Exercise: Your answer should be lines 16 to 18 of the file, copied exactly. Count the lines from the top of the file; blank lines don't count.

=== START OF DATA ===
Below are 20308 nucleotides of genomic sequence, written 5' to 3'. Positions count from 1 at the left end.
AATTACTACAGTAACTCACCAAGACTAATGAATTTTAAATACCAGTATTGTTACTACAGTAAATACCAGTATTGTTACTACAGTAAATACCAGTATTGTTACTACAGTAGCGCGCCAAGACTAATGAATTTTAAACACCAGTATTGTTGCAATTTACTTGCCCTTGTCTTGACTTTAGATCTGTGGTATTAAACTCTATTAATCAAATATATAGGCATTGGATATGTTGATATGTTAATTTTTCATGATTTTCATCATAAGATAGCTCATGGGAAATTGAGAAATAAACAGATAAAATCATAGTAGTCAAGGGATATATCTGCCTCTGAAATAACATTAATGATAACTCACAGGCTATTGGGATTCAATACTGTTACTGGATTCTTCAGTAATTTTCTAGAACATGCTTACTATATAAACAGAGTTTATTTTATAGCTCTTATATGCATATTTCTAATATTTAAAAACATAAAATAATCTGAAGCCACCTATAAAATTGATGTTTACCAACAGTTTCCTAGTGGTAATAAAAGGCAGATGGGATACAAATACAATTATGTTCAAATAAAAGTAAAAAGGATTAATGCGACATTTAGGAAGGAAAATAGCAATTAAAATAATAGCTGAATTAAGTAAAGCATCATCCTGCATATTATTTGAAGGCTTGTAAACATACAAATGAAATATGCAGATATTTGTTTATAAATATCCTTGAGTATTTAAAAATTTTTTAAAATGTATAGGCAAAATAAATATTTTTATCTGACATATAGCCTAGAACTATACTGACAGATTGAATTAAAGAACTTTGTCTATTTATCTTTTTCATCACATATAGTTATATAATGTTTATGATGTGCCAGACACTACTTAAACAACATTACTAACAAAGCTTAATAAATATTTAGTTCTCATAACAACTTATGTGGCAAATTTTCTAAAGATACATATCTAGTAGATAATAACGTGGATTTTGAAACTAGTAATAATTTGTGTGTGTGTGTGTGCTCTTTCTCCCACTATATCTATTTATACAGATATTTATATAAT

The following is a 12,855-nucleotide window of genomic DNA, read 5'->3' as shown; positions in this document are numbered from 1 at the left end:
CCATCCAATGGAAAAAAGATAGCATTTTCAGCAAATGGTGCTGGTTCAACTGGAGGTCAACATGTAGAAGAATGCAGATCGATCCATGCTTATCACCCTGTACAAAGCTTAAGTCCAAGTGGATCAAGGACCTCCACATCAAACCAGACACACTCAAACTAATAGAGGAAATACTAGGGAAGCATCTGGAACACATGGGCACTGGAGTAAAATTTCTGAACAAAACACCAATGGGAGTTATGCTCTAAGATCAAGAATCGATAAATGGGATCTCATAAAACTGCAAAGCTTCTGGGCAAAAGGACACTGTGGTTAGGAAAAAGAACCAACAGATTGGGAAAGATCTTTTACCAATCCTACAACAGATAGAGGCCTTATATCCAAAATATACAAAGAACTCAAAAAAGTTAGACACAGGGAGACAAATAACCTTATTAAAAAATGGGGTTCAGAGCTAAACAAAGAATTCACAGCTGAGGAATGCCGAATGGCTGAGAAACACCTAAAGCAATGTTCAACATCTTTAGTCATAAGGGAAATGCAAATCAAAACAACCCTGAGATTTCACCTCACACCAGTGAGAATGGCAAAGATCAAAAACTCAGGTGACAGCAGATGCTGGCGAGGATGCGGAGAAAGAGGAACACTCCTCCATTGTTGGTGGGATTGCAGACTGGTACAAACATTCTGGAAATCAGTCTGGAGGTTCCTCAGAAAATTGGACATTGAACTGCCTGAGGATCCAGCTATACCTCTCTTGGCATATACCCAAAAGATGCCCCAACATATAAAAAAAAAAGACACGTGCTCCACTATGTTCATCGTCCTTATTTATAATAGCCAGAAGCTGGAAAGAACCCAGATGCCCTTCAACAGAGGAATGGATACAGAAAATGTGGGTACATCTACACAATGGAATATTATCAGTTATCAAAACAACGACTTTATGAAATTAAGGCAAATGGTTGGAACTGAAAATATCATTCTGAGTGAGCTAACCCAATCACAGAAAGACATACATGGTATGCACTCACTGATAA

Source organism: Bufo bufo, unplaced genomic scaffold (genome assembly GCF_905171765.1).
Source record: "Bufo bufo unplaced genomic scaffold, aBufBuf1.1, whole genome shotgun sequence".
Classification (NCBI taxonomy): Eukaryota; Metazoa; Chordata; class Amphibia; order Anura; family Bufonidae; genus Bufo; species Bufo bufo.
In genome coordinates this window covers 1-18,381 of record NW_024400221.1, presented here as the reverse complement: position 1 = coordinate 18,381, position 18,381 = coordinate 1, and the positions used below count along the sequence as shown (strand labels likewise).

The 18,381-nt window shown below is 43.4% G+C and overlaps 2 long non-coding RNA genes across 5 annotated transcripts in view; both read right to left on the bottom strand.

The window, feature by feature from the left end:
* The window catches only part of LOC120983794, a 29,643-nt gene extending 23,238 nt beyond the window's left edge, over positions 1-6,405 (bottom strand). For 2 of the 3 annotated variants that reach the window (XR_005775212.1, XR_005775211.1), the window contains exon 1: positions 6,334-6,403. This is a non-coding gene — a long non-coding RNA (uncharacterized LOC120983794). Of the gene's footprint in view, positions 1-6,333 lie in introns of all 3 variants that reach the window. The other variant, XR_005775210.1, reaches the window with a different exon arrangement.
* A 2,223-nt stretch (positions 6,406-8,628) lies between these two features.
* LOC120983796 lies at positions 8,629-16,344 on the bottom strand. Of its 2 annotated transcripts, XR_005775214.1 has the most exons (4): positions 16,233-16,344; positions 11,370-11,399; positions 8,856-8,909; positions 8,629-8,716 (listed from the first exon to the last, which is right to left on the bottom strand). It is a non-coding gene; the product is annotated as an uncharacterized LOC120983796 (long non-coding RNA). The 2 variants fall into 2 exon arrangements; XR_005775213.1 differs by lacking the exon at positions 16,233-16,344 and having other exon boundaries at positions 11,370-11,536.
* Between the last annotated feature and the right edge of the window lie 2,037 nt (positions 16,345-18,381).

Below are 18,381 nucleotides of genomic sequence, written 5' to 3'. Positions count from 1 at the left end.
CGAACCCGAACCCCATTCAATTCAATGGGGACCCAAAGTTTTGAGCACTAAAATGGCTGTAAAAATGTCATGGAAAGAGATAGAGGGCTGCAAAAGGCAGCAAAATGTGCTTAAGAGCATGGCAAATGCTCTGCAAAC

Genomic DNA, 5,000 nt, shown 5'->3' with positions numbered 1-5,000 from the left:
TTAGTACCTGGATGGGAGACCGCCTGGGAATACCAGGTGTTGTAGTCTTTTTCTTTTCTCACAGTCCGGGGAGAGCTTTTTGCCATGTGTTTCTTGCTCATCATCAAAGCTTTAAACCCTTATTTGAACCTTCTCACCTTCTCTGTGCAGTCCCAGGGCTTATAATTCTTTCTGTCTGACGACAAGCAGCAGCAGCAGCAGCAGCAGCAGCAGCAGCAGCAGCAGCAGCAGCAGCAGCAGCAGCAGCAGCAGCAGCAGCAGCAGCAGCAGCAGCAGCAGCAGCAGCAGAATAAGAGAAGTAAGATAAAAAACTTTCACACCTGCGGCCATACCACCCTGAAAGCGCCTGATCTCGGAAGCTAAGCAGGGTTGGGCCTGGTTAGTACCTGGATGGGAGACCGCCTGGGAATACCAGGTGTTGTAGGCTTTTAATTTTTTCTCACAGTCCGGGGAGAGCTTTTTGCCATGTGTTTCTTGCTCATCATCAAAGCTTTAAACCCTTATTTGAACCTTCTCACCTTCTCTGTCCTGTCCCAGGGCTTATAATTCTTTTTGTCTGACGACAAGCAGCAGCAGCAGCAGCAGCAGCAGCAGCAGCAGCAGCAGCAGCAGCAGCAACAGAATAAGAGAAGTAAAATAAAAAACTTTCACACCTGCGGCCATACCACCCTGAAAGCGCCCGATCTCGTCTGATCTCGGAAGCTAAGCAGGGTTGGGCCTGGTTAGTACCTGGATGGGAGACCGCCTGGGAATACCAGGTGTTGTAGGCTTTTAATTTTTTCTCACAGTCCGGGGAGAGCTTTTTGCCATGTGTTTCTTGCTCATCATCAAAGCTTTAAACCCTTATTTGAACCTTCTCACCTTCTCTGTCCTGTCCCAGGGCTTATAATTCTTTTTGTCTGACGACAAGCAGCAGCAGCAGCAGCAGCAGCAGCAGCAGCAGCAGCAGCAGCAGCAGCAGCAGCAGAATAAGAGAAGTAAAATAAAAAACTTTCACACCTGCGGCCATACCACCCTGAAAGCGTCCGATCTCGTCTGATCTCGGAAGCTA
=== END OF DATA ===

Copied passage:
CGAACCCGAACCCCATTCAATTCAATGGGGACCCAAAGTTTTGAGCACTAAAATGGCTGTAAAAATGTCATGGAAAGAGATAGAGGGCTGCAAAAGGCAGCAAAATGTGCTTAAGAGCATGGCAAATGCTCTGCAAAC

Genomic DNA, 5,000 nt, shown 5'->3' with positions numbered 1-5,000 from the left:
TTAGTACCTGGATGGGAGACCGCCTGGGAATACCAGGTGTTGTAGTCTTTTTCTTTTCTCACAGTCCGGGGAGAGCTTTTTGCCATGTGTTTCTTGCTCATCATCAAAGCTTTAAACCCTTATTTGAACCTTCTCACCTTCTCTGTGCAGTCCCAGGGCTTATAATTCTTTCTGTCTGACGACAAGCAGCAGCAGCAGCAGCAGCAGCAGCAGCAGCAGCAGCAGCAGCAGCAGCAGCAGCAGCAGCAGCAGCAGCAGCAGCAGCAGCAGCAGCAGCAGCAGCAGCAGAATAAGAGAAGTAAGATAAAAAACTTTCACACCTGCGGCCATACCACCCTGAAAGCGCCTGATCTCGGAAGCTAAGCAGGGTTGGGCCTGGTTAGTACCTGGATGGGAGACCGCCTGGGAATACCAGGTGTTGTAGGCTTTTAATTTTTTCTCACAGTCCGGGGAGAGCTTTTTGCCATGTGTTTCTTGCTCATCATCAAAGCTTTAAACCCTTATTTGAACCTTCTCACCTTCTCTGTCCTGTCCCAGGGCTTATAATTCTTTTTGTCTGACGACAAGCAGCAGCAGCAGCAGCAGCAGCAGCAGCAGCAGCAGCAGCAGCAGCAGCAACAGAATAAGAGAAGTAAAATAAAAAACTTTCACACCTGCGGCCATACCACCCTGAAAGCGCCCGATCTCGTCTGATCTCGGAAGCTAAGCAGGGTTGGGCCTGGTTAGTACCTGGATGGGAGACCGCCTGGGAATACCAGGTGTTGTAGGCTTTTAATTTTTTCTCACAGTCCGGGGAGAGCTTTTTGCCATGTGTTTCTTGCTCATCATCAAAGCTTTAAACCCTTATTTGAACCTTCTCACCTTCTCTGTCCTGTCCCAGGGCTTATAATTCTTTTTGTCTGACGACAAGCAGCAGCAGCAGCAGCAGCAGCAGCAGCAGCAGCAGCAGCAGCAGCAGCAGCAGCAGAATAAGAGAAGTAAAATAAAAAACTTTCACACCTGCGGCCATACCACCCTGAAAGCGTCCGATCTCGTCTGATCTCGGAAGCTA